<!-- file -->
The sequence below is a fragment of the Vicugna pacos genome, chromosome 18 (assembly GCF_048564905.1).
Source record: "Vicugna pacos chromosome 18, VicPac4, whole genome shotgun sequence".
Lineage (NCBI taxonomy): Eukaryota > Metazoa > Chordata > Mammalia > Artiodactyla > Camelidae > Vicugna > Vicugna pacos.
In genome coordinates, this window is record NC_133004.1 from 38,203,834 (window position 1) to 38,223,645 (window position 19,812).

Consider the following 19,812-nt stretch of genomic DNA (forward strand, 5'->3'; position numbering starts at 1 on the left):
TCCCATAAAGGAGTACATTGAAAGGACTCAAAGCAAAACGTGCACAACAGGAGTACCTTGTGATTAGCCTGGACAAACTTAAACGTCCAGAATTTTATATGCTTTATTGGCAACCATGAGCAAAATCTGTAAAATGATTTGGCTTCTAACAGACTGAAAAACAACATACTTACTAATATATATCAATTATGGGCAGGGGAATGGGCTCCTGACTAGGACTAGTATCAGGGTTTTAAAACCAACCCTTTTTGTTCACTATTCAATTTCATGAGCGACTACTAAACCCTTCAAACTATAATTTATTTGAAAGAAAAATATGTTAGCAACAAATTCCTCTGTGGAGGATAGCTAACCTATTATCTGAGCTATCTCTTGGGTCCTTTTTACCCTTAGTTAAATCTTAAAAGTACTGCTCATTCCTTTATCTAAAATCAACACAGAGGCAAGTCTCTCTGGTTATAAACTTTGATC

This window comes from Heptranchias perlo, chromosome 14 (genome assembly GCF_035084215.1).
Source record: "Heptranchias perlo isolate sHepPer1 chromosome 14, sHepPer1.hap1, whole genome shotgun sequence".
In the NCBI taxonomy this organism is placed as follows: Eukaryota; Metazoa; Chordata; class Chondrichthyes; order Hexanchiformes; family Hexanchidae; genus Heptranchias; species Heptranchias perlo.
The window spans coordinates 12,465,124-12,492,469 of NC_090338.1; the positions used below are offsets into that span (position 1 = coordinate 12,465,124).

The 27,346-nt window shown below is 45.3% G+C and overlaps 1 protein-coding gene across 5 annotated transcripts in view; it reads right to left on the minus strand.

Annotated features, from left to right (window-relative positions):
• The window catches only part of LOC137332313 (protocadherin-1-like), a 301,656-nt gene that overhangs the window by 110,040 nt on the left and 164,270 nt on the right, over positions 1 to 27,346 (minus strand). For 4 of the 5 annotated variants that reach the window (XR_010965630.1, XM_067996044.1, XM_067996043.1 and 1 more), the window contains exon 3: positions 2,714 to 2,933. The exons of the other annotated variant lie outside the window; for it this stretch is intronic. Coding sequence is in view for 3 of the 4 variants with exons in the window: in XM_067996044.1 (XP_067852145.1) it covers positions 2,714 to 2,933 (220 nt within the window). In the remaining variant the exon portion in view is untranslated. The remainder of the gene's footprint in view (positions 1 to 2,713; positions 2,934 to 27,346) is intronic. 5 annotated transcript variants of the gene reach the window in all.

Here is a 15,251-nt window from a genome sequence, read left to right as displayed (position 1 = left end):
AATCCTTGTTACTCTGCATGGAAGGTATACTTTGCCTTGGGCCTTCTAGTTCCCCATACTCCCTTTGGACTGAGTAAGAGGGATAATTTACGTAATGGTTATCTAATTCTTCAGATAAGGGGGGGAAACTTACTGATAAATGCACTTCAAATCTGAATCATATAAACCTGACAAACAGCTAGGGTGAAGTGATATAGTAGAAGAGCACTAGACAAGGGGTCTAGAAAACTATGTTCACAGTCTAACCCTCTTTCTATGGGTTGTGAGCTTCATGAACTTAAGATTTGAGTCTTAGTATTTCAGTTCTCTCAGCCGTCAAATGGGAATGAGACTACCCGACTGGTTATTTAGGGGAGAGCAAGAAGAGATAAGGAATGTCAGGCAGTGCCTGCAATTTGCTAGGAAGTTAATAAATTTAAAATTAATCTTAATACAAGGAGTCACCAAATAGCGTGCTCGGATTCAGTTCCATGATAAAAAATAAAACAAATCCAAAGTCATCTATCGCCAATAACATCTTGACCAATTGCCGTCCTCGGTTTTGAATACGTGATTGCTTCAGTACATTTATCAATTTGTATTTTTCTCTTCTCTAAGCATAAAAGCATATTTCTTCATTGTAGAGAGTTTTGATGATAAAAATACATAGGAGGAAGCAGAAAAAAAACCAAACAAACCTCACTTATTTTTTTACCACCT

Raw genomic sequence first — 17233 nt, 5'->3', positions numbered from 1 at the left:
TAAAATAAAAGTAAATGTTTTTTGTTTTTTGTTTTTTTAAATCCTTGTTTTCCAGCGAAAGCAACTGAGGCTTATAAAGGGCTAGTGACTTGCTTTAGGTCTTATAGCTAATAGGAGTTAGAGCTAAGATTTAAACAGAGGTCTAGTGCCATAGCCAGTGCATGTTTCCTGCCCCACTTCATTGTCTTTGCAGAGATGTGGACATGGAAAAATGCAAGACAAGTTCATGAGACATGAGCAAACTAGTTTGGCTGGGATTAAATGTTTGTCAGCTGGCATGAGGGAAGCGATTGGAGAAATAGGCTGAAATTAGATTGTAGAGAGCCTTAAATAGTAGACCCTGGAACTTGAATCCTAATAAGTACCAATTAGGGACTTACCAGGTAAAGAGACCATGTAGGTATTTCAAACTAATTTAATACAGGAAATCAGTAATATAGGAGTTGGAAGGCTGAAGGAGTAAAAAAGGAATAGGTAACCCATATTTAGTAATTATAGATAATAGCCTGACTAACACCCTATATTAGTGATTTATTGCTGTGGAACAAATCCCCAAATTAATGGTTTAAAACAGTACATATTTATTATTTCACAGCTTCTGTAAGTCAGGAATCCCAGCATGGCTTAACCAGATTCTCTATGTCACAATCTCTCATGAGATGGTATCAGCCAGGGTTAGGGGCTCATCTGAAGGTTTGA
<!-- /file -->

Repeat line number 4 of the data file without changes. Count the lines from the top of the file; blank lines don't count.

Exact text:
In genome coordinates, this window is record NC_133004.1 from 38,203,834 (window position 1) to 38,223,645 (window position 19,812).